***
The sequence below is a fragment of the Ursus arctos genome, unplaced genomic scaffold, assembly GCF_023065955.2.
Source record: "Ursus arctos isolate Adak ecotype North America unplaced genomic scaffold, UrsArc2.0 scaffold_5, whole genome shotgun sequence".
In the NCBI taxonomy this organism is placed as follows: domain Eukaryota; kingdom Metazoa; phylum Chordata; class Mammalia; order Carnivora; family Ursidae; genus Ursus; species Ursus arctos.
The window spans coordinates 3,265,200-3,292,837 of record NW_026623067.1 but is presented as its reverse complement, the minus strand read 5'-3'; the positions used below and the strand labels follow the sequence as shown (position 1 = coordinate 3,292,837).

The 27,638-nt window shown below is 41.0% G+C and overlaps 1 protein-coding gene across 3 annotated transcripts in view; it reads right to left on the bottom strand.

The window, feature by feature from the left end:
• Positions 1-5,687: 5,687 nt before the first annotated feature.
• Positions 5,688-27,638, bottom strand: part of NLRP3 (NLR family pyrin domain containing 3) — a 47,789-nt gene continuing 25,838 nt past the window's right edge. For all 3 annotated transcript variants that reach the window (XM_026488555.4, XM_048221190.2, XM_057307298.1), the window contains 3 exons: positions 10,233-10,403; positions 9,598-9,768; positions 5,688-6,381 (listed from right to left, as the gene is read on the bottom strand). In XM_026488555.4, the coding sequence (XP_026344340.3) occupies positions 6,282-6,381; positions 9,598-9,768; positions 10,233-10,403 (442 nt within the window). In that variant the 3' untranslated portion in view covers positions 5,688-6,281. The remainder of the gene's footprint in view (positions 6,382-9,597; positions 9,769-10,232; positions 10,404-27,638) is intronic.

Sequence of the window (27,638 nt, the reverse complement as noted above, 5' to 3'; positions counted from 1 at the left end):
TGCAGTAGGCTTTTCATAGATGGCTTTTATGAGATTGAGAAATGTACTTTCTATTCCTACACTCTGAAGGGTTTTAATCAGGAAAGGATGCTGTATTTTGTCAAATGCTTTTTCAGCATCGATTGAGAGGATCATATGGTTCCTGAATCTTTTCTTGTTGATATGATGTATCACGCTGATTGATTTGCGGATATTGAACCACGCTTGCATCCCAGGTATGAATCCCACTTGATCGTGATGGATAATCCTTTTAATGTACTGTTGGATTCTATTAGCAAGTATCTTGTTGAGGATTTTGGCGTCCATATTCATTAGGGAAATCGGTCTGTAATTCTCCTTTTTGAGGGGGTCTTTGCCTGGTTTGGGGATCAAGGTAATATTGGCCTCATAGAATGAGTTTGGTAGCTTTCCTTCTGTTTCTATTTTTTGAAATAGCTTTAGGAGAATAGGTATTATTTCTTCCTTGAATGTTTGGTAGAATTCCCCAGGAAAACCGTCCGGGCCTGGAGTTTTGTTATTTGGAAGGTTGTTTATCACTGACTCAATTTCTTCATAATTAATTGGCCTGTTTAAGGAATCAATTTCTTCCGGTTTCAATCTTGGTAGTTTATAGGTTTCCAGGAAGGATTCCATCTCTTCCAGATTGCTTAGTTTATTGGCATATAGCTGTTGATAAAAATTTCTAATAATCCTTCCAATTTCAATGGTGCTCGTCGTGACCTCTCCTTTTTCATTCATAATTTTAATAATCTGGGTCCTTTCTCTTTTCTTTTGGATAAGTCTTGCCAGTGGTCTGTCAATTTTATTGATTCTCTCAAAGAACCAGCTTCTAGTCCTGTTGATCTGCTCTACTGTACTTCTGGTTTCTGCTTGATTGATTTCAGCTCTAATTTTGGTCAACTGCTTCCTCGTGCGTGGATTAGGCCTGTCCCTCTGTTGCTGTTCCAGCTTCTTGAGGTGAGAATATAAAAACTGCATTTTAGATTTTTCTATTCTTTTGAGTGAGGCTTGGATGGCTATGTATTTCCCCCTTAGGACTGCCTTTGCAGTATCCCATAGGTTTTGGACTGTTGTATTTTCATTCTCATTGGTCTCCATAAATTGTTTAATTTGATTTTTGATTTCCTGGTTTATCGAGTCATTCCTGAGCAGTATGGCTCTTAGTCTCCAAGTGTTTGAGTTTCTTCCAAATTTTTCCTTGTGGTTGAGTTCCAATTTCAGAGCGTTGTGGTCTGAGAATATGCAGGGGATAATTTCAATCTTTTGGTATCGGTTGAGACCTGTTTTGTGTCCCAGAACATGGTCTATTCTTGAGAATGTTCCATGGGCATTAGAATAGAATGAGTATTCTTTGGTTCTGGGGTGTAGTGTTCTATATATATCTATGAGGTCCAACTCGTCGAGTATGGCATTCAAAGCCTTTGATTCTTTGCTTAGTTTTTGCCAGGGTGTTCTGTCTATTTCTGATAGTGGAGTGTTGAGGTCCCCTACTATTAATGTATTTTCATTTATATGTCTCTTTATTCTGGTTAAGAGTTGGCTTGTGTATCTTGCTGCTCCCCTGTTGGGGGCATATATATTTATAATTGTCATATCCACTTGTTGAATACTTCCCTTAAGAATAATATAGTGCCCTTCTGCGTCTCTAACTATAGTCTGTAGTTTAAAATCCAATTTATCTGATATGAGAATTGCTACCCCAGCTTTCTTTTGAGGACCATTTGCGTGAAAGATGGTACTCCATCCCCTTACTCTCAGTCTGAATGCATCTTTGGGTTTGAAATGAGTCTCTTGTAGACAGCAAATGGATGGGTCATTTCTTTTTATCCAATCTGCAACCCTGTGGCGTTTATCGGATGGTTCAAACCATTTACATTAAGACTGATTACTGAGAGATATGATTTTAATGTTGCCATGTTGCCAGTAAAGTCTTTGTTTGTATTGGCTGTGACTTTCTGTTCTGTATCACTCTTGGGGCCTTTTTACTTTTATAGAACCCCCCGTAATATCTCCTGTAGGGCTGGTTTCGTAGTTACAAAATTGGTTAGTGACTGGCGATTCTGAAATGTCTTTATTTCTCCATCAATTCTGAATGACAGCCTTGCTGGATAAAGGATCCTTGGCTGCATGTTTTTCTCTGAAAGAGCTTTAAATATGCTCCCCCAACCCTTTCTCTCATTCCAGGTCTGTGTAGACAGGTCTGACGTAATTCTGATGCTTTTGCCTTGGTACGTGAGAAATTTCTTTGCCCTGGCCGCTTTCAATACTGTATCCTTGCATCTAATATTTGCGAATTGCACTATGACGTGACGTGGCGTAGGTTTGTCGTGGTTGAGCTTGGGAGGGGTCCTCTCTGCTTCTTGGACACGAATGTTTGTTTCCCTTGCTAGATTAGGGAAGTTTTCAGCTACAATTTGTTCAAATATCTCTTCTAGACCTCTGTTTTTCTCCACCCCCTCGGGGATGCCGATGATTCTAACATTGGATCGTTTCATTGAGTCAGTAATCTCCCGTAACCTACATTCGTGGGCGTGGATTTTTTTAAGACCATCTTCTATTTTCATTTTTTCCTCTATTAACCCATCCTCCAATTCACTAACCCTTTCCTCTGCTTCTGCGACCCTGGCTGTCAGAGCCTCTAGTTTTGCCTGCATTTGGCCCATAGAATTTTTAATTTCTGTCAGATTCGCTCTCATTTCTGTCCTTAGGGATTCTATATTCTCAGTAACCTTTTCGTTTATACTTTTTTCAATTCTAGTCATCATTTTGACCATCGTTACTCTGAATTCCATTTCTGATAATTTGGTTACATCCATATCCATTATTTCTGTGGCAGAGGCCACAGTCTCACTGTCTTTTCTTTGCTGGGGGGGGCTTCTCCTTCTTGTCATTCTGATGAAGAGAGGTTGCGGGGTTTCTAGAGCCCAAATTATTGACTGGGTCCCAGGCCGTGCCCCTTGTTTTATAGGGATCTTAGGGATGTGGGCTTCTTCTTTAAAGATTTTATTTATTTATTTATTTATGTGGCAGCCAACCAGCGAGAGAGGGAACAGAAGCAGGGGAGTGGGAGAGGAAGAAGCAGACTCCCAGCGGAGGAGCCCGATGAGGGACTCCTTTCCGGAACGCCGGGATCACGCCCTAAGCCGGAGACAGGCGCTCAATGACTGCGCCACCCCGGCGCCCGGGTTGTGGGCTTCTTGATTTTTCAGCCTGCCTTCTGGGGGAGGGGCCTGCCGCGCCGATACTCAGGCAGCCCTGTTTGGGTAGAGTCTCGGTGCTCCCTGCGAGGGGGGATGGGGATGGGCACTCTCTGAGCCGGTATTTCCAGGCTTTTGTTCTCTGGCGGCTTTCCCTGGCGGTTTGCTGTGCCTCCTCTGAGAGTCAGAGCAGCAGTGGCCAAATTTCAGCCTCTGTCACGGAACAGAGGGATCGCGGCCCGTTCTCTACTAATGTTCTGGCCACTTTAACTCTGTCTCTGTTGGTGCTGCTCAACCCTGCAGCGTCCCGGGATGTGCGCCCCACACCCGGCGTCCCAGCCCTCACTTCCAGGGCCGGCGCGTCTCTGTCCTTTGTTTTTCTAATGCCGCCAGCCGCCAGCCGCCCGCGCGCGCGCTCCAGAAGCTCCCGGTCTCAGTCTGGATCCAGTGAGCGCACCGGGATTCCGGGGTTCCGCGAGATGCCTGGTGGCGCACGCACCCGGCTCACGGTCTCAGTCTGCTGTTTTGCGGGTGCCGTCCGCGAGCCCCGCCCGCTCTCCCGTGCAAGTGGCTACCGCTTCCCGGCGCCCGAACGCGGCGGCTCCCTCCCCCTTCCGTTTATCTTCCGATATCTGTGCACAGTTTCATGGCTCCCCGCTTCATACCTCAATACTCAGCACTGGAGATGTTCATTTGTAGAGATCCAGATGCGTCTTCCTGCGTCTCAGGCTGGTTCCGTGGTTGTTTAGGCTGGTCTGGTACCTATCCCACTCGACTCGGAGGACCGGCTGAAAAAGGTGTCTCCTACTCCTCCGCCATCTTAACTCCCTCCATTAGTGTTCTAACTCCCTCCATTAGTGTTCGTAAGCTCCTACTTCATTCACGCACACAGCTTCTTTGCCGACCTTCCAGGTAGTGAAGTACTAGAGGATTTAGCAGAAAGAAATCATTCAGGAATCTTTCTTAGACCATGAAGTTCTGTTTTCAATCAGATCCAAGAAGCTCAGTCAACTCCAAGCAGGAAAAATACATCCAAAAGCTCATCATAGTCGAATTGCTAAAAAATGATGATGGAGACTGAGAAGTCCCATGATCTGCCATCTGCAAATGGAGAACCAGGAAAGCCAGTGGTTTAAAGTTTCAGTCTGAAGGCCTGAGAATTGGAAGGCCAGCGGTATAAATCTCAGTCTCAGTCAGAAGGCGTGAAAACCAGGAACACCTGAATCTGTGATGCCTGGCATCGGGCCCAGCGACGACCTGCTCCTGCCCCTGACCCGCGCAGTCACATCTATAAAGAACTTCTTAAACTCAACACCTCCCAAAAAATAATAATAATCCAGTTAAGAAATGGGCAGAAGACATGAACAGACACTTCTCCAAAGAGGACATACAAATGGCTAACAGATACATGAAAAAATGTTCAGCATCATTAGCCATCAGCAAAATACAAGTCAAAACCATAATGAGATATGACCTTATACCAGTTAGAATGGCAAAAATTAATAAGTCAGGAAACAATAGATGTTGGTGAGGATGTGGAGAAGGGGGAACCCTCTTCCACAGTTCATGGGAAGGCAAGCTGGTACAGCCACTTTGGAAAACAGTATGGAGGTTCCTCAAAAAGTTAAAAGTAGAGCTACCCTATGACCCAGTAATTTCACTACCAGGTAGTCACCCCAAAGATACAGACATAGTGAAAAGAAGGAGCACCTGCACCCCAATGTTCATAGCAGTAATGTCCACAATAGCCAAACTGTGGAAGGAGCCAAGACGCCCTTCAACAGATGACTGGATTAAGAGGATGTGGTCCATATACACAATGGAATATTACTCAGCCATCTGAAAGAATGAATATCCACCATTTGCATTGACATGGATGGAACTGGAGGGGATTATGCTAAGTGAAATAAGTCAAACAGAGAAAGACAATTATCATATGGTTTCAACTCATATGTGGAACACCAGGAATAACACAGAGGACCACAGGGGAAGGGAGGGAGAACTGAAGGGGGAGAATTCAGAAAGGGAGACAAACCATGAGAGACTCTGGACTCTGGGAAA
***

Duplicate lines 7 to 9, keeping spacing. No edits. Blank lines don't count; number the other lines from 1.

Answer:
• Positions 1-5,687: 5,687 nt before the first annotated feature.
• Positions 5,688-27,638, bottom strand: part of NLRP3 (NLR family pyrin domain containing 3) — a 47,789-nt gene continuing 25,838 nt past the window's right edge. For all 3 annotated transcript variants that reach the window (XM_026488555.4, XM_048221190.2, XM_057307298.1), the window contains 3 exons: positions 10,233-10,403; positions 9,598-9,768; positions 5,688-6,381 (listed from right to left, as the gene is read on the bottom strand). In XM_026488555.4, the coding sequence (XP_026344340.3) occupies positions 6,282-6,381; positions 9,598-9,768; positions 10,233-10,403 (442 nt within the window). In that variant the 3' untranslated portion in view covers positions 5,688-6,281. The remainder of the gene's footprint in view (positions 6,382-9,597; positions 9,769-10,232; positions 10,404-27,638) is intronic.

Sequence of the window (27,638 nt, the reverse complement as noted above, 5' to 3'; positions counted from 1 at the left end):